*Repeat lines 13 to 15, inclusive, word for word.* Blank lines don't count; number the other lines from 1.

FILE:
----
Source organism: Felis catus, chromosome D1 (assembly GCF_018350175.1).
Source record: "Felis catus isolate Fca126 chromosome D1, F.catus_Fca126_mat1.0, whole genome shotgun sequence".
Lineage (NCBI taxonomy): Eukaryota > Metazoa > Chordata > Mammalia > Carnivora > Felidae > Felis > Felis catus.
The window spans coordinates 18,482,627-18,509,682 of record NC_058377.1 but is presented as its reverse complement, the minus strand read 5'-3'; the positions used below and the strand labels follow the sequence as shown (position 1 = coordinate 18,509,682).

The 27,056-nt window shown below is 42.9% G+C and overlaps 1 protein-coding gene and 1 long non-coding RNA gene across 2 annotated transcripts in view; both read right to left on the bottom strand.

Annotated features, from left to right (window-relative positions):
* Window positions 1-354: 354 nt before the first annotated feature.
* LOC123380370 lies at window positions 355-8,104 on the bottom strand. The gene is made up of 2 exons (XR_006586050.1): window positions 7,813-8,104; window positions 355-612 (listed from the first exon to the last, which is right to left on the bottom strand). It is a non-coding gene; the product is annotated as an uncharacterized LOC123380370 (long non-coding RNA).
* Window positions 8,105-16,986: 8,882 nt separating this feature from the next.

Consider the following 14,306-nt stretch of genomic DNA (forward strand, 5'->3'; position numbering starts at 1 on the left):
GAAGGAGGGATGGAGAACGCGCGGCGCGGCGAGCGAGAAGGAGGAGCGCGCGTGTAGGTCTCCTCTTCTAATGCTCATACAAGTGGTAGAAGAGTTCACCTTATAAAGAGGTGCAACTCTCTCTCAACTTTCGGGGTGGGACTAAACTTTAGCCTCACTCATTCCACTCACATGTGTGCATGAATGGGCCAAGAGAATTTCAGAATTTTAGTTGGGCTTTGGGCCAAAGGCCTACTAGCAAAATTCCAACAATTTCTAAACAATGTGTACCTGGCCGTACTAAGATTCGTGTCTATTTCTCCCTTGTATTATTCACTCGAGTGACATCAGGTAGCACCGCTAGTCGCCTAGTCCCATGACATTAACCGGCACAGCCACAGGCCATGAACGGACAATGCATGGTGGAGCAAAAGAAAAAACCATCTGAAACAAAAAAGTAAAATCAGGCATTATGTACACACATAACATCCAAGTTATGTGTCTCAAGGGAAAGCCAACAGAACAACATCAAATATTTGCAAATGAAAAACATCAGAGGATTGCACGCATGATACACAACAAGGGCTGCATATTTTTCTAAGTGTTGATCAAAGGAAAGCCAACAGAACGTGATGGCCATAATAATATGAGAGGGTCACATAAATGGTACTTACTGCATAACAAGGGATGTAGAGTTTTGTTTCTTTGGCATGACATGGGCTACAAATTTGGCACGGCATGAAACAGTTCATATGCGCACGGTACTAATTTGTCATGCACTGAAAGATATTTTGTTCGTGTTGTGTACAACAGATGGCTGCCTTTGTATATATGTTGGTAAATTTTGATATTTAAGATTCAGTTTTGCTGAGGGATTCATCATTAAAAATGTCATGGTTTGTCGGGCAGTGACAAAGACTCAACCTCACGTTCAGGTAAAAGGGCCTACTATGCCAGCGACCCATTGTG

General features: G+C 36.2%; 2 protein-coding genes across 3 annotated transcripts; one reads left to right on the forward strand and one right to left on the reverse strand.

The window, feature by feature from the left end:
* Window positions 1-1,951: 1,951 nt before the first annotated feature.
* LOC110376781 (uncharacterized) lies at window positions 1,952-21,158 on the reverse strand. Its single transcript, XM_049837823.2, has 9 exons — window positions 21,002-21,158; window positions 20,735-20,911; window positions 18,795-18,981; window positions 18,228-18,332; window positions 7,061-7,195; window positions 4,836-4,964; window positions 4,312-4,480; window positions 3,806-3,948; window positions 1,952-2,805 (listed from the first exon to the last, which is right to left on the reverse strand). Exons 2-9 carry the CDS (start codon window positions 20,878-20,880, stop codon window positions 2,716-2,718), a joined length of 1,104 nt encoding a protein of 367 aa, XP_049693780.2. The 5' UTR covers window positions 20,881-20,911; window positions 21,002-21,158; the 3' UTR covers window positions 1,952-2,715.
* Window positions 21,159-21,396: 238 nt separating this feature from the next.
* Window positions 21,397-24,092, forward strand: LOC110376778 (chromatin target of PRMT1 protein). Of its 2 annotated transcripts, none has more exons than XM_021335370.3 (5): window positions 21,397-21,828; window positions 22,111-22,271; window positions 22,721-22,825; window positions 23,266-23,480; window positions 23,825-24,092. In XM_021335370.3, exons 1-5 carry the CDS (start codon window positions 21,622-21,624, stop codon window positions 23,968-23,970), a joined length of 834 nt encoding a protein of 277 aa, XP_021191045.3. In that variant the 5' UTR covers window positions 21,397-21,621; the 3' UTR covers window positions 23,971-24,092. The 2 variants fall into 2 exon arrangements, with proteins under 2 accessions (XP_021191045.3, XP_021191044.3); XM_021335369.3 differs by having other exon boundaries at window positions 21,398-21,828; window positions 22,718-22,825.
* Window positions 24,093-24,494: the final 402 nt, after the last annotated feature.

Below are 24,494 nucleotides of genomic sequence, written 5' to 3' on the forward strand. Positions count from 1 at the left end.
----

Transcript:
The window, feature by feature from the left end:
* Window positions 1-1,951: 1,951 nt before the first annotated feature.
* LOC110376781 (uncharacterized) lies at window positions 1,952-21,158 on the reverse strand. Its single transcript, XM_049837823.2, has 9 exons — window positions 21,002-21,158; window positions 20,735-20,911; window positions 18,795-18,981; window positions 18,228-18,332; window positions 7,061-7,195; window positions 4,836-4,964; window positions 4,312-4,480; window positions 3,806-3,948; window positions 1,952-2,805 (listed from the first exon to the last, which is right to left on the reverse strand). Exons 2-9 carry the CDS (start codon window positions 20,878-20,880, stop codon window positions 2,716-2,718), a joined length of 1,104 nt encoding a protein of 367 aa, XP_049693780.2. The 5' UTR covers window positions 20,881-20,911; window positions 21,002-21,158; the 3' UTR covers window positions 1,952-2,715.